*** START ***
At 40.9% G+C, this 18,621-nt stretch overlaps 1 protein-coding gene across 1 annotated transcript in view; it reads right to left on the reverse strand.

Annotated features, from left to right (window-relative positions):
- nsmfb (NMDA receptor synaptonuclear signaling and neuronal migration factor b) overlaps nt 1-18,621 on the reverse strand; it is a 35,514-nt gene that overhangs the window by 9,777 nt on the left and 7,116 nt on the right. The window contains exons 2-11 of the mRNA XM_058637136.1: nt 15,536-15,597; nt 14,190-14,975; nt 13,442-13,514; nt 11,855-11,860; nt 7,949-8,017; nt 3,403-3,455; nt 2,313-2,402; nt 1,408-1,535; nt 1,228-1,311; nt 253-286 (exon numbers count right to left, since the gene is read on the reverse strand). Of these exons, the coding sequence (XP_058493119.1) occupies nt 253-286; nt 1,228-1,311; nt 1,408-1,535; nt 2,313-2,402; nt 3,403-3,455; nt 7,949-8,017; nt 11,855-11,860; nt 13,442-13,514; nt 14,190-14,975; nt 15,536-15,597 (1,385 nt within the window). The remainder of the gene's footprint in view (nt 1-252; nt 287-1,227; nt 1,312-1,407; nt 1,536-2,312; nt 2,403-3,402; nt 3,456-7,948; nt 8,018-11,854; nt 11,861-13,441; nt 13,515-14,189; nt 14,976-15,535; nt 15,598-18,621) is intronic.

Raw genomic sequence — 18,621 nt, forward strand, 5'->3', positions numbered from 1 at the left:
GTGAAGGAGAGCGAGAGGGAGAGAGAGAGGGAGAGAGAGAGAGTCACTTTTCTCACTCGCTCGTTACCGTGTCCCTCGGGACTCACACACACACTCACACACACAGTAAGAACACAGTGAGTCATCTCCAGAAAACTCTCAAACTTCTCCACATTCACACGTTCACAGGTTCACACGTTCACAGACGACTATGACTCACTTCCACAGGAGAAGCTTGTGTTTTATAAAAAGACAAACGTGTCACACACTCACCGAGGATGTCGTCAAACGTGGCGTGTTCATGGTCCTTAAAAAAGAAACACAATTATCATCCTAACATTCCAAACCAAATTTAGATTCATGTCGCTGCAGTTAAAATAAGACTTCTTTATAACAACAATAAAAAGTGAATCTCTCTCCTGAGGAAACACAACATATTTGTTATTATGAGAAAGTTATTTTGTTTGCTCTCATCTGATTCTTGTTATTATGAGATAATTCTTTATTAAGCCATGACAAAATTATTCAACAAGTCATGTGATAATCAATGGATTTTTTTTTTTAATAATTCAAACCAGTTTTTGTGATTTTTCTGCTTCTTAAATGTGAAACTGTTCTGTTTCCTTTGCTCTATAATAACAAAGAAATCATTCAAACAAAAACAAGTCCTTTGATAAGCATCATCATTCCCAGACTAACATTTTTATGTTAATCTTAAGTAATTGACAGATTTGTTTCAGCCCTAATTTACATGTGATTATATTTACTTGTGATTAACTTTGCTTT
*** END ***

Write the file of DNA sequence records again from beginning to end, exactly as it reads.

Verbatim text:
At 40.9% G+C, this 18,621-nt stretch overlaps 1 protein-coding gene across 1 annotated transcript in view; it reads right to left on the reverse strand.

Annotated features, from left to right (window-relative positions):
- nsmfb (NMDA receptor synaptonuclear signaling and neuronal migration factor b) overlaps nt 1-18,621 on the reverse strand; it is a 35,514-nt gene that overhangs the window by 9,777 nt on the left and 7,116 nt on the right. The window contains exons 2-11 of the mRNA XM_058637136.1: nt 15,536-15,597; nt 14,190-14,975; nt 13,442-13,514; nt 11,855-11,860; nt 7,949-8,017; nt 3,403-3,455; nt 2,313-2,402; nt 1,408-1,535; nt 1,228-1,311; nt 253-286 (exon numbers count right to left, since the gene is read on the reverse strand). Of these exons, the coding sequence (XP_058493119.1) occupies nt 253-286; nt 1,228-1,311; nt 1,408-1,535; nt 2,313-2,402; nt 3,403-3,455; nt 7,949-8,017; nt 11,855-11,860; nt 13,442-13,514; nt 14,190-14,975; nt 15,536-15,597 (1,385 nt within the window). The remainder of the gene's footprint in view (nt 1-252; nt 287-1,227; nt 1,312-1,407; nt 1,536-2,312; nt 2,403-3,402; nt 3,456-7,948; nt 8,018-11,854; nt 11,861-13,441; nt 13,515-14,189; nt 14,976-15,535; nt 15,598-18,621) is intronic.

Raw genomic sequence — 18,621 nt, forward strand, 5'->3', positions numbered from 1 at the left:
GTGAAGGAGAGCGAGAGGGAGAGAGAGAGGGAGAGAGAGAGAGTCACTTTTCTCACTCGCTCGTTACCGTGTCCCTCGGGACTCACACACACACTCACACACACAGTAAGAACACAGTGAGTCATCTCCAGAAAACTCTCAAACTTCTCCACATTCACACGTTCACAGGTTCACACGTTCACAGACGACTATGACTCACTTCCACAGGAGAAGCTTGTGTTTTATAAAAAGACAAACGTGTCACACACTCACCGAGGATGTCGTCAAACGTGGCGTGTTCATGGTCCTTAAAAAAGAAACACAATTATCATCCTAACATTCCAAACCAAATTTAGATTCATGTCGCTGCAGTTAAAATAAGACTTCTTTATAACAACAATAAAAAGTGAATCTCTCTCCTGAGGAAACACAACATATTTGTTATTATGAGAAAGTTATTTTGTTTGCTCTCATCTGATTCTTGTTATTATGAGATAATTCTTTATTAAGCCATGACAAAATTATTCAACAAGTCATGTGATAATCAATGGATTTTTTTTTTTAATAATTCAAACCAGTTTTTGTGATTTTTCTGCTTCTTAAATGTGAAACTGTTCTGTTTCCTTTGCTCTATAATAACAAAGAAATCATTCAAACAAAAACAAGTCCTTTGATAAGCATCATCATTCCCAGACTAACATTTTTATGTTAATCTTAAGTAATTGACAGATTTGTTTCAGCCCTAATTTACATGTGATTATATTTACTTGTGATTAACTTTGCTTT